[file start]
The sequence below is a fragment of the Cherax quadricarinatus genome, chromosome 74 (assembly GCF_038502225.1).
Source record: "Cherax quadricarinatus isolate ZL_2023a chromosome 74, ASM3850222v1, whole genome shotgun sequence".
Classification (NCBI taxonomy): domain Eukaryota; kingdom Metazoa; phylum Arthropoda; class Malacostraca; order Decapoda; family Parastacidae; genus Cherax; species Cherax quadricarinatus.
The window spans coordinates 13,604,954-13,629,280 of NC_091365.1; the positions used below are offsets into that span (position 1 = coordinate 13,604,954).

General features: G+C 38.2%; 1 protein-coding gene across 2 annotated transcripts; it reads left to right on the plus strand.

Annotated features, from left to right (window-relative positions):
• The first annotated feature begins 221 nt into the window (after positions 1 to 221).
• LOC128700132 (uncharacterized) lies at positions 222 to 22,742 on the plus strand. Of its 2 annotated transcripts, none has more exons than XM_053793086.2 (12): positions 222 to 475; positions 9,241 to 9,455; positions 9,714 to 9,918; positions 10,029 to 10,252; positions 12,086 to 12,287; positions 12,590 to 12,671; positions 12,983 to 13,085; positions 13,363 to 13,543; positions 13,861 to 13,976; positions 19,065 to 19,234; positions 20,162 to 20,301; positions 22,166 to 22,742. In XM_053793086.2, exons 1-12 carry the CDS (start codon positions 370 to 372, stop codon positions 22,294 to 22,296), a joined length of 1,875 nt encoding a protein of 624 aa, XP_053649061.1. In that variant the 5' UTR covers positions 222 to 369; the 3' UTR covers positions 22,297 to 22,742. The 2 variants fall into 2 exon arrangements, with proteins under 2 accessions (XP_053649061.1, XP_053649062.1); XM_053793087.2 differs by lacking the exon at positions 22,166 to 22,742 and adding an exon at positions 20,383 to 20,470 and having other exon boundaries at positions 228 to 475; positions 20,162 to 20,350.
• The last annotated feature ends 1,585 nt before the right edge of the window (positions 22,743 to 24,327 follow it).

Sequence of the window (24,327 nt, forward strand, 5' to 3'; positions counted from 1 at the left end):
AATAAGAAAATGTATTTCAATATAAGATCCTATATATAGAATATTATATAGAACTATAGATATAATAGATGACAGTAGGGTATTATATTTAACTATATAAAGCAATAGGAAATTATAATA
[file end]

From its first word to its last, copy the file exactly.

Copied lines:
The sequence below is a fragment of the Cherax quadricarinatus genome, chromosome 74 (assembly GCF_038502225.1).
Source record: "Cherax quadricarinatus isolate ZL_2023a chromosome 74, ASM3850222v1, whole genome shotgun sequence".
Classification (NCBI taxonomy): domain Eukaryota; kingdom Metazoa; phylum Arthropoda; class Malacostraca; order Decapoda; family Parastacidae; genus Cherax; species Cherax quadricarinatus.
The window spans coordinates 13,604,954-13,629,280 of NC_091365.1; the positions used below are offsets into that span (position 1 = coordinate 13,604,954).

General features: G+C 38.2%; 1 protein-coding gene across 2 annotated transcripts; it reads left to right on the plus strand.

Annotated features, from left to right (window-relative positions):
• The first annotated feature begins 221 nt into the window (after positions 1 to 221).
• LOC128700132 (uncharacterized) lies at positions 222 to 22,742 on the plus strand. Of its 2 annotated transcripts, none has more exons than XM_053793086.2 (12): positions 222 to 475; positions 9,241 to 9,455; positions 9,714 to 9,918; positions 10,029 to 10,252; positions 12,086 to 12,287; positions 12,590 to 12,671; positions 12,983 to 13,085; positions 13,363 to 13,543; positions 13,861 to 13,976; positions 19,065 to 19,234; positions 20,162 to 20,301; positions 22,166 to 22,742. In XM_053793086.2, exons 1-12 carry the CDS (start codon positions 370 to 372, stop codon positions 22,294 to 22,296), a joined length of 1,875 nt encoding a protein of 624 aa, XP_053649061.1. In that variant the 5' UTR covers positions 222 to 369; the 3' UTR covers positions 22,297 to 22,742. The 2 variants fall into 2 exon arrangements, with proteins under 2 accessions (XP_053649061.1, XP_053649062.1); XM_053793087.2 differs by lacking the exon at positions 22,166 to 22,742 and adding an exon at positions 20,383 to 20,470 and having other exon boundaries at positions 228 to 475; positions 20,162 to 20,350.
• The last annotated feature ends 1,585 nt before the right edge of the window (positions 22,743 to 24,327 follow it).

Sequence of the window (24,327 nt, forward strand, 5' to 3'; positions counted from 1 at the left end):
AATAAGAAAATGTATTTCAATATAAGATCCTATATATAGAATATTATATAGAACTATAGATATAATAGATGACAGTAGGGTATTATATTTAACTATATAAAGCAATAGGAAATTATAATA